Background: Alzheimer’s disease (AD) is the most common neurodegenerative disorder,
neuropathologically characterized by aggregates of β-amyloid peptides, which deposit as senile plaques,
and of TAU protein, which forms neurofibrillary tangles. It is now widely accepted that neuroinflammation
is implicated in AD pathogenesis.
Method: Indeed, inflammatory mediators, such as cytokines and chemokines (chemotactic cytokines)
can impact on the Alzheimer´s amyloid precursor protein by affecting its expression levels and amyloidogenic
processing and/or β -amyloid aggregation. Additionally, cytokines and chemokines can influence
kinases’ activities, leading to abnormal TAU phosphorylation. To date there is no cure for AD, but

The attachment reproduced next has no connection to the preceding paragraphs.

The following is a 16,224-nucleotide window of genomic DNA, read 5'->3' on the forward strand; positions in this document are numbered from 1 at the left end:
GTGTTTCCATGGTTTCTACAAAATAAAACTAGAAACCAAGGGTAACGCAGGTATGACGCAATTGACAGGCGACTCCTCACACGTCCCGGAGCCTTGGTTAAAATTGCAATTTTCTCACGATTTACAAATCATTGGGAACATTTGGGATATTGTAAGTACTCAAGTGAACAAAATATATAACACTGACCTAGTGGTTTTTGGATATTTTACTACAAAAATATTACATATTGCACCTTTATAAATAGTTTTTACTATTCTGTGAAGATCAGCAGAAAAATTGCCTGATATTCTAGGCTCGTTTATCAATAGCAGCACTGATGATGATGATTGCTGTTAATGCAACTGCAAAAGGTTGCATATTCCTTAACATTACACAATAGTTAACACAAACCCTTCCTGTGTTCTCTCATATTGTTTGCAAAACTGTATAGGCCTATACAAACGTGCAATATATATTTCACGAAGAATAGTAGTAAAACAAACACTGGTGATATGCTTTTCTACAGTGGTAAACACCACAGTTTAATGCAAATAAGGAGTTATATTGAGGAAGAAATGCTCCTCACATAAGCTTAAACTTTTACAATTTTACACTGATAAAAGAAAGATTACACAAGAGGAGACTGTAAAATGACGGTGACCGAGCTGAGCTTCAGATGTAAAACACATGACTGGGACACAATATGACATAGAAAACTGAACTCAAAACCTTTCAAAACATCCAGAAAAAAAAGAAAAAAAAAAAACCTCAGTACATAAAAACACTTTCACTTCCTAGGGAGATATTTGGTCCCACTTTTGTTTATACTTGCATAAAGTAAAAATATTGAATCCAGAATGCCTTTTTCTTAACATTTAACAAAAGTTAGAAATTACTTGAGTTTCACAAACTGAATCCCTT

several therapeutic strategies have been directed to prevent neuroinflammation. Anti-inflammatory, but
also anti-amyloidogenic compounds, such as flavonoids were shown to favourably modulate some
pathological events associated with neurodegeneration.
Conclusion: This review focuses on the role of cytokines and chemokines in AD-associated pathologies,
and summarizes the potential anti-inflammatory therapeutic approaches aimed at preventing or
slowing down disease progression.